It was so lovely looking out the big picture windows at the late afternoon scene on the lake. There was a private party on the lawn by the lighthouse, and crowds on the patio at Landry’s and Blue Crab.
Inside, the buffet was being set up for the evening. Beautiful finger sandwiches awaited our taking. The bread was almost fluffy, and the meats were properly stuffed. They tasted as good as they looked.
Turtle soup was there for the taking, and I got Tom a bowl.
The first chafing dish held a bounty of bliss for me. Mini meat pies are a welcome sight on any buffet, and here was a huge mound of them.. I got a few of these. They were next to small spring rolls which did not fair as well on the buffet. These were a little soft rather than crisp and were served with a sticky Asian sauce. The next two selections were pasta. One a penne with creamy sauce and chicken, and the other a seafood white sauce. Last on the buffet were breaded and fried fish strips with tartar sauce.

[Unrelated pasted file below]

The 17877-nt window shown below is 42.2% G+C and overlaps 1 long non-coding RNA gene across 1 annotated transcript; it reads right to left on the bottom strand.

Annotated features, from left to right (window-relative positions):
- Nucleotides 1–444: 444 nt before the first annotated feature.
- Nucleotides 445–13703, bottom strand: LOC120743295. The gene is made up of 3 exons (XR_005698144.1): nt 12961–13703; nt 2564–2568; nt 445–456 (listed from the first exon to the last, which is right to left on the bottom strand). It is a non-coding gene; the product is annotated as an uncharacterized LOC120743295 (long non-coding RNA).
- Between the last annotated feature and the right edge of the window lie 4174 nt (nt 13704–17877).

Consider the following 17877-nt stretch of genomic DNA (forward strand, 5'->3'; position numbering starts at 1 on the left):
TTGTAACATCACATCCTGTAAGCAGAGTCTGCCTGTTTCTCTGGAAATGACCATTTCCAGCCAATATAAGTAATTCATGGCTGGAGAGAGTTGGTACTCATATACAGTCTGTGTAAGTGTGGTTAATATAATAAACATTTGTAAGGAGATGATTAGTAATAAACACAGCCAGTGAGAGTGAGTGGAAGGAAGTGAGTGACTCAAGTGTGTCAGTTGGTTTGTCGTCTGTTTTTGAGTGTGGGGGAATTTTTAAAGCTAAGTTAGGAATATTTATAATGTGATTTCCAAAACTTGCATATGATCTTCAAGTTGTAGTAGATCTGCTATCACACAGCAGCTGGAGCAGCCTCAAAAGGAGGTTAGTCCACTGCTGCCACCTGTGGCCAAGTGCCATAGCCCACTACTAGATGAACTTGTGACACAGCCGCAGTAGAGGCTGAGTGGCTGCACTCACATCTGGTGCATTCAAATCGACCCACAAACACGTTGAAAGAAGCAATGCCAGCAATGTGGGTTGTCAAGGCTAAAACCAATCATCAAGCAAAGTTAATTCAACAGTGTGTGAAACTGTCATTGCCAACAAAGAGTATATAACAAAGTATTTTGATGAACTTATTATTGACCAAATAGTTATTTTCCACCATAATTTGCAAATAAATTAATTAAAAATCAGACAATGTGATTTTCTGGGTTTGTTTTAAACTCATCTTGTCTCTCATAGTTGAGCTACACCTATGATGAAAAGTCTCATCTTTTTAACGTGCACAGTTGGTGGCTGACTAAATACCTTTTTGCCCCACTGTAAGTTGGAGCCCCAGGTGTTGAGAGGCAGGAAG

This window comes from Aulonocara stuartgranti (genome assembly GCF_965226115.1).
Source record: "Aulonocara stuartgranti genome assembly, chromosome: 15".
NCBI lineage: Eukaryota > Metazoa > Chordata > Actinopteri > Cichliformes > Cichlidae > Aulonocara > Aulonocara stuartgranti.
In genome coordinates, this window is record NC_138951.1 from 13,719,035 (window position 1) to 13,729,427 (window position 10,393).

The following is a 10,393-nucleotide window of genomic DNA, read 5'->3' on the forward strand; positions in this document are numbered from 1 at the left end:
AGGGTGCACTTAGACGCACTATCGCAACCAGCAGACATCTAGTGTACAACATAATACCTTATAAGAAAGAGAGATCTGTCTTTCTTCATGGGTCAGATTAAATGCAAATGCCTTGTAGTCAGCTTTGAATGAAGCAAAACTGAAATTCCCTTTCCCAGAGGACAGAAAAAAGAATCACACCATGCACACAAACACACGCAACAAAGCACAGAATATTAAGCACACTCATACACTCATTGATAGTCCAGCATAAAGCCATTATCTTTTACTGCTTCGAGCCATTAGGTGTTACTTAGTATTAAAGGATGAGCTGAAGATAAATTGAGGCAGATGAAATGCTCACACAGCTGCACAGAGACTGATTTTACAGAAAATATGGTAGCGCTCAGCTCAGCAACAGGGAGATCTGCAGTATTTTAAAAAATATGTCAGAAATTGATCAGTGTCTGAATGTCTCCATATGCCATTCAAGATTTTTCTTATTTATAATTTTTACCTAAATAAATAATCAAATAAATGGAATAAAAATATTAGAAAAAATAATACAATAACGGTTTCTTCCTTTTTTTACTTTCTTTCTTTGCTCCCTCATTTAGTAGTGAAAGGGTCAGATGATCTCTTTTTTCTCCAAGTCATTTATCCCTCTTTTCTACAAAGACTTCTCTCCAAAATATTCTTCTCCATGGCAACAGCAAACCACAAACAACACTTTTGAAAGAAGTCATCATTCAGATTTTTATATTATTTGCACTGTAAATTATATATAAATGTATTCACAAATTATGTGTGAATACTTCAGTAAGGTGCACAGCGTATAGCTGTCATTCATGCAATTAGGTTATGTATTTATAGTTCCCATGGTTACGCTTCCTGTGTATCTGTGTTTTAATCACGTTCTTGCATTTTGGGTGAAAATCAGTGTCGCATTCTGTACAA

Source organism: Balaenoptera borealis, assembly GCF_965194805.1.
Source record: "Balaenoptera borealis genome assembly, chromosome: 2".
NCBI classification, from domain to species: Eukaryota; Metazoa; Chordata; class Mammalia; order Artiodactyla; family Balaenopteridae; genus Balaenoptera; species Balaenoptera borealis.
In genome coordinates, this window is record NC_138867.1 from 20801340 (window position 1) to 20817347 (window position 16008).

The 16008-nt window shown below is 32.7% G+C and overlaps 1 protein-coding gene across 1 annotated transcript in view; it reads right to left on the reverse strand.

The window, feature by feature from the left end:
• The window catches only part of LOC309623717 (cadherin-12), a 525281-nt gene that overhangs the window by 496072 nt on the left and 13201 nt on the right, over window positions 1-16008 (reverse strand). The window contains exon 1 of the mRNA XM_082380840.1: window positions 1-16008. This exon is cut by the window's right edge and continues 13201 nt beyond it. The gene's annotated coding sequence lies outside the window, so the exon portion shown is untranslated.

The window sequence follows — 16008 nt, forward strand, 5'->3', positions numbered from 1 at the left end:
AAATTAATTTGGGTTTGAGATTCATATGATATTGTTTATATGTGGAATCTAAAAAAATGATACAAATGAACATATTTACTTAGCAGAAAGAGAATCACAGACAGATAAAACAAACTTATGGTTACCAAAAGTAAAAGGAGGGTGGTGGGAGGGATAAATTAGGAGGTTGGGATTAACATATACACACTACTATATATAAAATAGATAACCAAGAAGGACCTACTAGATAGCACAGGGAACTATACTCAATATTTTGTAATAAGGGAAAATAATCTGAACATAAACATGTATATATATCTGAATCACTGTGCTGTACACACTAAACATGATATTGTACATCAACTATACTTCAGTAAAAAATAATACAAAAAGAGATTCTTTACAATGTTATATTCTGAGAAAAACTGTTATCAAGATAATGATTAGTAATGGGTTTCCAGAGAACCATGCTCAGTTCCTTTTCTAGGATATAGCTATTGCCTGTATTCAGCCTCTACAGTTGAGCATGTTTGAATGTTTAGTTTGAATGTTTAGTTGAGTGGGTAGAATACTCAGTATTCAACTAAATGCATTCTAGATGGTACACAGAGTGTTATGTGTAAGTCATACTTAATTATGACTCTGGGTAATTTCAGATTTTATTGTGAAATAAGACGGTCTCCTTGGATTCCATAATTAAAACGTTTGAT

A beautiful bread pudding had its own table as dessert.
All of this was about as good as one would expect, meaning quite fine. The meat pies were fried perfectly, and stuffed with a ground meat mixture that was quite tasty. I wished I had gotten the spring rolls out of the fryer, but they were also good enough. I liked each pasta dish as well, because what could be wrong with creamy pasta studded with chicken and/or shrimp with vegetables like mushrooms?
Tom has never met fried fish he didn’t like, so he enjoyed the panko-crusted fish strips.
And the bread pudding looked like an excellent version of that local favorite, which Tom happily devoured.
There was plenty to drink and a willing bartender, great 360-degree views, and the same kind of sweet camaraderie from the night before. I see why Tom hasn’t missed one of these reunions in over 50 years.